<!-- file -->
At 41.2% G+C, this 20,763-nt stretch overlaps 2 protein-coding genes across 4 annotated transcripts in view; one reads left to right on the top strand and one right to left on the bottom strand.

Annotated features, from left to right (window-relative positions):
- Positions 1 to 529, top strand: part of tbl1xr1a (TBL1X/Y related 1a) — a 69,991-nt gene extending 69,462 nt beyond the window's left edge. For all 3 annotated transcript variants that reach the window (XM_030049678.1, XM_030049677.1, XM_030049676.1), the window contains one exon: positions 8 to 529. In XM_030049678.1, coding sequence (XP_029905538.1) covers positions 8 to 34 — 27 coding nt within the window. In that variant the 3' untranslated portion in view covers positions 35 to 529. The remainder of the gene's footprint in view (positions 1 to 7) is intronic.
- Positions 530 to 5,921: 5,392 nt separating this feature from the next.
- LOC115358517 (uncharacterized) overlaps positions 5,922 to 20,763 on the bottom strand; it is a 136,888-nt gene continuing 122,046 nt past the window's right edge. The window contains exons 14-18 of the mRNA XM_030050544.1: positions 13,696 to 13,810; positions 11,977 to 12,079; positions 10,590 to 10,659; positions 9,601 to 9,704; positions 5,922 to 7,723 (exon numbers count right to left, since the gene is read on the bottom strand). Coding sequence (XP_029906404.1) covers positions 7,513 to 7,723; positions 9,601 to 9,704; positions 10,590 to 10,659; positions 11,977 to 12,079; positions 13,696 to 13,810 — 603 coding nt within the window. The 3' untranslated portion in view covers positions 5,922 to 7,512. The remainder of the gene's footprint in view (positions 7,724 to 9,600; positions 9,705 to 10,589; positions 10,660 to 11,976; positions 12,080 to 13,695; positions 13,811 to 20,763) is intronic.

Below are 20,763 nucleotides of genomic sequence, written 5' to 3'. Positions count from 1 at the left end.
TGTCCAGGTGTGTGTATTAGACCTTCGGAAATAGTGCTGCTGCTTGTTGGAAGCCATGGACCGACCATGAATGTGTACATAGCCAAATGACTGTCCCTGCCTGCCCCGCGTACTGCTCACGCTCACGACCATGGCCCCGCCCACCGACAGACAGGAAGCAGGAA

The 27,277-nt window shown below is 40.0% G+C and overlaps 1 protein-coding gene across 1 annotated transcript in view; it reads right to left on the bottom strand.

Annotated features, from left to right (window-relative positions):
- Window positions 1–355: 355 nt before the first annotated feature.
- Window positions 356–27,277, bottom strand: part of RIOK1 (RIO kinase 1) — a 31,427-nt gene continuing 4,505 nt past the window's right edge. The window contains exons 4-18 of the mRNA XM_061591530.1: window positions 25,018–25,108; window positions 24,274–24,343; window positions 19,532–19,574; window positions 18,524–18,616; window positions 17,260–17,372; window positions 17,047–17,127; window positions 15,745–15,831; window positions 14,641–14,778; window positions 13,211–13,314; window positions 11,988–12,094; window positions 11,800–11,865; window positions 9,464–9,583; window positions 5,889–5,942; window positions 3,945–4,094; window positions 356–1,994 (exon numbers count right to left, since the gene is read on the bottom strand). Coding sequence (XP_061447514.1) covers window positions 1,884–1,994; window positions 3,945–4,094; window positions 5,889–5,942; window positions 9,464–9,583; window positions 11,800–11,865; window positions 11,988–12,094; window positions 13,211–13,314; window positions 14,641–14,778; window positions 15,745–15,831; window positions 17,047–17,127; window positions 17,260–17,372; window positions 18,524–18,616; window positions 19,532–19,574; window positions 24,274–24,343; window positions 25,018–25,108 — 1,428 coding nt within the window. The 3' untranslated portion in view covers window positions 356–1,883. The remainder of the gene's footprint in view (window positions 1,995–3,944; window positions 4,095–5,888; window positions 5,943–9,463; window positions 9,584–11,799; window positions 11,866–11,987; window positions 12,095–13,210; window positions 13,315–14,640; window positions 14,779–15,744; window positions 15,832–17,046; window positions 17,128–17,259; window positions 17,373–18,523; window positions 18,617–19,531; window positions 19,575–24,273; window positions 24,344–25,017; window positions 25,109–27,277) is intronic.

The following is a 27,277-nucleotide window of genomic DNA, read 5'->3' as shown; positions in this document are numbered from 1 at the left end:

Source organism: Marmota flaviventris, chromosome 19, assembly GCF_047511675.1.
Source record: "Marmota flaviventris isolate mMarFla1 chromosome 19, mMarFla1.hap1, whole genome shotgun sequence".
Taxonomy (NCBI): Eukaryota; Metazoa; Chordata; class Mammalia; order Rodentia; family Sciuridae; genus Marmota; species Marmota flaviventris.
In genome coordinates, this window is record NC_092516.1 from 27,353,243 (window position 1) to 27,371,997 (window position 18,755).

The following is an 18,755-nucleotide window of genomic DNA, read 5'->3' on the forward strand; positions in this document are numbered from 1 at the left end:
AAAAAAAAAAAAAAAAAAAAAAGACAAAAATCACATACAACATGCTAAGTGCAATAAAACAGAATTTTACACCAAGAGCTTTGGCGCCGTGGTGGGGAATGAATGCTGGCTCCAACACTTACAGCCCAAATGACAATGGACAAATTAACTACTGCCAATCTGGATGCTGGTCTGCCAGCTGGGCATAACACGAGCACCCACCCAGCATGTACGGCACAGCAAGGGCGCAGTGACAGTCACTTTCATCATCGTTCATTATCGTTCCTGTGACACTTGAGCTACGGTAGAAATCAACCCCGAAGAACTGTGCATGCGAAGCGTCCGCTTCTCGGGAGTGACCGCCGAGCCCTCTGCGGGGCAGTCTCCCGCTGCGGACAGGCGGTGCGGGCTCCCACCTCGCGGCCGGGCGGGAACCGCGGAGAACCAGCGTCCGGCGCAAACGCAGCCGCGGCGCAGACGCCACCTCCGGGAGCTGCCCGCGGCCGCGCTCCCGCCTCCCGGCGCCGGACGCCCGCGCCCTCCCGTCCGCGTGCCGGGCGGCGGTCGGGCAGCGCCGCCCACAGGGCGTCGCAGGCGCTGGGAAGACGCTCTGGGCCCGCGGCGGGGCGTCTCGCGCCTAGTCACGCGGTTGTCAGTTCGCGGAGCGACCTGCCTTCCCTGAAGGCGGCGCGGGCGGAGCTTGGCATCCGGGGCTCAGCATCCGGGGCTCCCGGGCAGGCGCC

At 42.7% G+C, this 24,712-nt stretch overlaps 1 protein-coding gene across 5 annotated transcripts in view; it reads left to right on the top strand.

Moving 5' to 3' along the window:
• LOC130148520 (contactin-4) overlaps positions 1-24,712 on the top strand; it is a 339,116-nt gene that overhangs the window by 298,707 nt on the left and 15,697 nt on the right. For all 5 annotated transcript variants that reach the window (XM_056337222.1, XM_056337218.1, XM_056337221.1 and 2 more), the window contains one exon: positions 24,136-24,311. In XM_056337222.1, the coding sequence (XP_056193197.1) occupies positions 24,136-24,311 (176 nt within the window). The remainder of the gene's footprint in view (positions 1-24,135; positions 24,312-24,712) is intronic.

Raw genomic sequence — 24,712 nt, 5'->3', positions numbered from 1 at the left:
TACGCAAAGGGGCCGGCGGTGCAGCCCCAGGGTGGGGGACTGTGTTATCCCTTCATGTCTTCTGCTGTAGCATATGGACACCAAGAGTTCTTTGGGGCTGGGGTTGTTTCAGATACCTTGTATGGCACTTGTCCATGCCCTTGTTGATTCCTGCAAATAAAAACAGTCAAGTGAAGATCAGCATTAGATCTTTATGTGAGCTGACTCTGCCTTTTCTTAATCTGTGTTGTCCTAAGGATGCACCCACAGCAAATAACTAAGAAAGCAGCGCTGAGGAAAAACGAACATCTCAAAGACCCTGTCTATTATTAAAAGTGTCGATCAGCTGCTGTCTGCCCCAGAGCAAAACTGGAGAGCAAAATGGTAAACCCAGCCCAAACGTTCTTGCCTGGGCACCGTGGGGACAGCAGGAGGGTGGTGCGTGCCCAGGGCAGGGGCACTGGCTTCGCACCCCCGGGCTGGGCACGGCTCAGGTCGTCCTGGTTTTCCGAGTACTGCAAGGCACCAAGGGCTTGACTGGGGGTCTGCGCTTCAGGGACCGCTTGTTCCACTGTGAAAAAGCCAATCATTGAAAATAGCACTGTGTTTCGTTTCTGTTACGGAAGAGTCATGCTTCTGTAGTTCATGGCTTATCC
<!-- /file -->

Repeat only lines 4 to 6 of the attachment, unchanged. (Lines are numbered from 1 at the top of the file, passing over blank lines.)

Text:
- Positions 530 to 5,921: 5,392 nt separating this feature from the next.
- LOC115358517 (uncharacterized) overlaps positions 5,922 to 20,763 on the bottom strand; it is a 136,888-nt gene continuing 122,046 nt past the window's right edge. The window contains exons 14-18 of the mRNA XM_030050544.1: positions 13,696 to 13,810; positions 11,977 to 12,079; positions 10,590 to 10,659; positions 9,601 to 9,704; positions 5,922 to 7,723 (exon numbers count right to left, since the gene is read on the bottom strand). Coding sequence (XP_029906404.1) covers positions 7,513 to 7,723; positions 9,601 to 9,704; positions 10,590 to 10,659; positions 11,977 to 12,079; positions 13,696 to 13,810 — 603 coding nt within the window. The 3' untranslated portion in view covers positions 5,922 to 7,512. The remainder of the gene's footprint in view (positions 7,724 to 9,600; positions 9,705 to 10,589; positions 10,660 to 11,976; positions 12,080 to 13,695; positions 13,811 to 20,763) is intronic.

Below are 20,763 nucleotides of genomic sequence, written 5' to 3'. Positions count from 1 at the left end.